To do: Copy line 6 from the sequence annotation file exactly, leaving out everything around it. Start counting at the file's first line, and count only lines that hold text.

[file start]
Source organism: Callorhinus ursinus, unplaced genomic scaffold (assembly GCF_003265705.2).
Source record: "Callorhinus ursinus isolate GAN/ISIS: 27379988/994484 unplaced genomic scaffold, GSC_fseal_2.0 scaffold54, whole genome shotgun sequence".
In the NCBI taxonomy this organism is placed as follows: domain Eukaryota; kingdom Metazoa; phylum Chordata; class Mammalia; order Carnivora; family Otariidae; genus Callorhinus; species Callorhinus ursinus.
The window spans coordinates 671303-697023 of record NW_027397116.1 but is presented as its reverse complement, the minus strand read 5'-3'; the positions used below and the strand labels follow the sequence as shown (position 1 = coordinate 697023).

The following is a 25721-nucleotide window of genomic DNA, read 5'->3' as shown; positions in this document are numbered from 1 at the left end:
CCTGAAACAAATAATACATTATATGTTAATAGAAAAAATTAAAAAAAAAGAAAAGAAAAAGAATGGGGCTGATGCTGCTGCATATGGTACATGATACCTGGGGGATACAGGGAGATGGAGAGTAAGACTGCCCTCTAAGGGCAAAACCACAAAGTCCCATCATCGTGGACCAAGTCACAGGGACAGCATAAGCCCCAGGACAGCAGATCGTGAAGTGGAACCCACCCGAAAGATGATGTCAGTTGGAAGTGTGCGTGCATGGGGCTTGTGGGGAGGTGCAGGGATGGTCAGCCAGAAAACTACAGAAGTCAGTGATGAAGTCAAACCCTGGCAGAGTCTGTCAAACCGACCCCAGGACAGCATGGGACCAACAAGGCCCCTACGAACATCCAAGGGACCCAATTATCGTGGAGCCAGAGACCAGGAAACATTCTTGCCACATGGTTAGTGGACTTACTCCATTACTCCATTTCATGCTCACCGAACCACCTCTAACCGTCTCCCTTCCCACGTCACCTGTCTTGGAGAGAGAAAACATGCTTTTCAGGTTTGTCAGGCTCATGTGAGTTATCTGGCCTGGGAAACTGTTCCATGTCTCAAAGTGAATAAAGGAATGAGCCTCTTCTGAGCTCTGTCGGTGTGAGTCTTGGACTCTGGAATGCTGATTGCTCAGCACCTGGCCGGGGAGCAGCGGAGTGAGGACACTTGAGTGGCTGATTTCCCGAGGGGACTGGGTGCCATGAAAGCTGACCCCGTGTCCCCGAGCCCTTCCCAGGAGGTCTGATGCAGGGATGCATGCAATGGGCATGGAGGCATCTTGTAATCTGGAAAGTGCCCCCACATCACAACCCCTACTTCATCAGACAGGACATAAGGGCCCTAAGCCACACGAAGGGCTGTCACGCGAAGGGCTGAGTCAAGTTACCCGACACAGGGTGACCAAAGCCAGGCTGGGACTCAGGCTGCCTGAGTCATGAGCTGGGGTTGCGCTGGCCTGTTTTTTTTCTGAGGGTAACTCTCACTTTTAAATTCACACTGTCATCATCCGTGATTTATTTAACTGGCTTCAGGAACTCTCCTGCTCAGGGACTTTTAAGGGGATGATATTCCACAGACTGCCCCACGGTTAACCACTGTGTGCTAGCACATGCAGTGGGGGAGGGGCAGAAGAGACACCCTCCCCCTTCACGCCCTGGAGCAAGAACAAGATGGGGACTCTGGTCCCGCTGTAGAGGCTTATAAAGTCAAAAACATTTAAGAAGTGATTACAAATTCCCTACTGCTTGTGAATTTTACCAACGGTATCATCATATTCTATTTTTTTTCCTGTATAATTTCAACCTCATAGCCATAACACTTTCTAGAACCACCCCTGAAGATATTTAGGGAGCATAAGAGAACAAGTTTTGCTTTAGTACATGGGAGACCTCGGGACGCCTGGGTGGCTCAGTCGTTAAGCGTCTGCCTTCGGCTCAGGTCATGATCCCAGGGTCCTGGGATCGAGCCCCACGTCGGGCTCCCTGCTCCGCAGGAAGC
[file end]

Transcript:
CCTGAAACAAATAATACATTATATGTTAATAGAAAAAATTAAAAAAAAAGAAAAGAAAAAGAATGGGGCTGATGCTGCTGCATATGGTACATGATACCTGGGGGATACAGGGAGATGGAGAGTAAGACTGCCCTCTAAGGGCAAAACCACAAAGTCCCATCATCGTGGACCAAGTCACAGGGACAGCATAAGCCCCAGGACAGCAGATCGTGAAGTGGAACCCACCCGAAAGATGATGTCAGTTGGAAGTGTGCGTGCATGGGGCTTGTGGGGAGGTGCAGGGATGGTCAGCCAGAAAACTACAGAAGTCAGTGATGAAGTCAAACCCTGGCAGAGTCTGTCAAACCGACCCCAGGACAGCATGGGACCAACAAGGCCCCTACGAACATCCAAGGGACCCAATTATCGTGGAGCCAGAGACCAGGAAACATTCTTGCCACATGGTTAGTGGACTTACTCCATTACTCCATTTCATGCTCACCGAACCACCTCTAACCGTCTCCCTTCCCACGTCACCTGTCTTGGAGAGAGAAAACATGCTTTTCAGGTTTGTCAGGCTCATGTGAGTTATCTGGCCTGGGAAACTGTTCCATGTCTCAAAGTGAATAAAGGAATGAGCCTCTTCTGAGCTCTGTCGGTGTGAGTCTTGGACTCTGGAATGCTGATTGCTCAGCACCTGGCCGGGGAGCAGCGGAGTGAGGACACTTGAGTGGCTGATTTCCCGAGGGGACTGGGTGCCATGAAAGCTGACCCCGTGTCCCCGAGCCCTTCCCAGGAGGTCTGATGCAGGGATGCATGCAATGGGCATGGAGGCATCTTGTAATCTGGAAAGTGCCCCCACATCACAACCCCTACTTCATCAGACAGGACATAAGGGCCCTAAGCCACACGAAGGGCTGTCACGCGAAGGGCTGAGTCAAGTTACCCGACACAGGGTGACCAAAGCCAGGCTGGGACTCAGGCTGCCTGAGTCATGAGCTGGGGTTGCGCTGGCCTGTTTTTTTTCTGAGGGTAACTCTCACTTTTAAATTCACACTGTCATCATCCGTGATTTATTTAACTGGCTTCAGGAACTCTCCTGCTCAGGGACTTTTAAGGGGATGATATTCCACAGACTGCCCCACGGTTAACCACTGTGTGCTAGCACATGCAGTGGGGGAGGGGCAGAAGAGACACCCTCCCCCTTCACGCCCTGGAGCAAGAACAAGATGGGGACTCTGGTCCCGCTGTAGAGGCTTATAAAGTCAAAAACATTTAAGAAGTGATTACAAATTCCCTACTGCTTGTGAATTTTACCAACGGTATCATCATATTCTATTTTTTTTCCTGTATAATTTCAACCTCATAGCCATAACACTTTCTAGAACCACCCCTGAAGATATTTAGGGAGCATAAGAGAACAAGTTTTGCTTTAGTACATGGGAGACCTCGGGACGCCTGGGTGGCTCAGTCGTTAAGCGTCTGCCTTCGGCTCAGGTCATGATCCCAGGGTCCTGGGATCGAGCCCCACGTCGGGCTCCCTGCTCCGCAGGAAGC